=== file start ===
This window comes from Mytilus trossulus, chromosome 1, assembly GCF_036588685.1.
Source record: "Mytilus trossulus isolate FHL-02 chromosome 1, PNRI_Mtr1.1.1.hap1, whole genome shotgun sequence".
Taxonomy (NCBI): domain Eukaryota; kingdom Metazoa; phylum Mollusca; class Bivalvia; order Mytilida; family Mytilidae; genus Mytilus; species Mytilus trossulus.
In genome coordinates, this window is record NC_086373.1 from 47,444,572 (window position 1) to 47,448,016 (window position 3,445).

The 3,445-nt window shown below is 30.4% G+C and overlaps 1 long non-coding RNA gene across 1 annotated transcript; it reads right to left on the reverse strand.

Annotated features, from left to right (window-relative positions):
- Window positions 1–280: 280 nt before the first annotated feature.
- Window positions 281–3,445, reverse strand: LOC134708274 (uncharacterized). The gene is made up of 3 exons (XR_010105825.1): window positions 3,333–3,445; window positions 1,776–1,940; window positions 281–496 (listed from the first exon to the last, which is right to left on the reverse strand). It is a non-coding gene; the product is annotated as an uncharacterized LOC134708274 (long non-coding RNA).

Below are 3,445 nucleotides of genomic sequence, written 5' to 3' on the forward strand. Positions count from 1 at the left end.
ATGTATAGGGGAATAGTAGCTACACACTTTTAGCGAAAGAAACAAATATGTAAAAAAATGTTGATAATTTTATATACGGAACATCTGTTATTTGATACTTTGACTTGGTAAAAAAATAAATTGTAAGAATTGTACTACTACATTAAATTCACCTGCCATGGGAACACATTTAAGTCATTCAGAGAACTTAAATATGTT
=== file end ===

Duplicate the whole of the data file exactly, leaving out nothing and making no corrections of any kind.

This window comes from Mytilus trossulus, chromosome 1, assembly GCF_036588685.1.
Source record: "Mytilus trossulus isolate FHL-02 chromosome 1, PNRI_Mtr1.1.1.hap1, whole genome shotgun sequence".
Taxonomy (NCBI): domain Eukaryota; kingdom Metazoa; phylum Mollusca; class Bivalvia; order Mytilida; family Mytilidae; genus Mytilus; species Mytilus trossulus.
In genome coordinates, this window is record NC_086373.1 from 47,444,572 (window position 1) to 47,448,016 (window position 3,445).

The 3,445-nt window shown below is 30.4% G+C and overlaps 1 long non-coding RNA gene across 1 annotated transcript; it reads right to left on the reverse strand.

Annotated features, from left to right (window-relative positions):
- Window positions 1–280: 280 nt before the first annotated feature.
- Window positions 281–3,445, reverse strand: LOC134708274 (uncharacterized). The gene is made up of 3 exons (XR_010105825.1): window positions 3,333–3,445; window positions 1,776–1,940; window positions 281–496 (listed from the first exon to the last, which is right to left on the reverse strand). It is a non-coding gene; the product is annotated as an uncharacterized LOC134708274 (long non-coding RNA).

Below are 3,445 nucleotides of genomic sequence, written 5' to 3' on the forward strand. Positions count from 1 at the left end.
ATGTATAGGGGAATAGTAGCTACACACTTTTAGCGAAAGAAACAAATATGTAAAAAAATGTTGATAATTTTATATACGGAACATCTGTTATTTGATACTTTGACTTGGTAAAAAAATAAATTGTAAGAATTGTACTACTACATTAAATTCACCTGCCATGGGAACACATTTAAGTCATTCAGAGAACTTAAATATGTT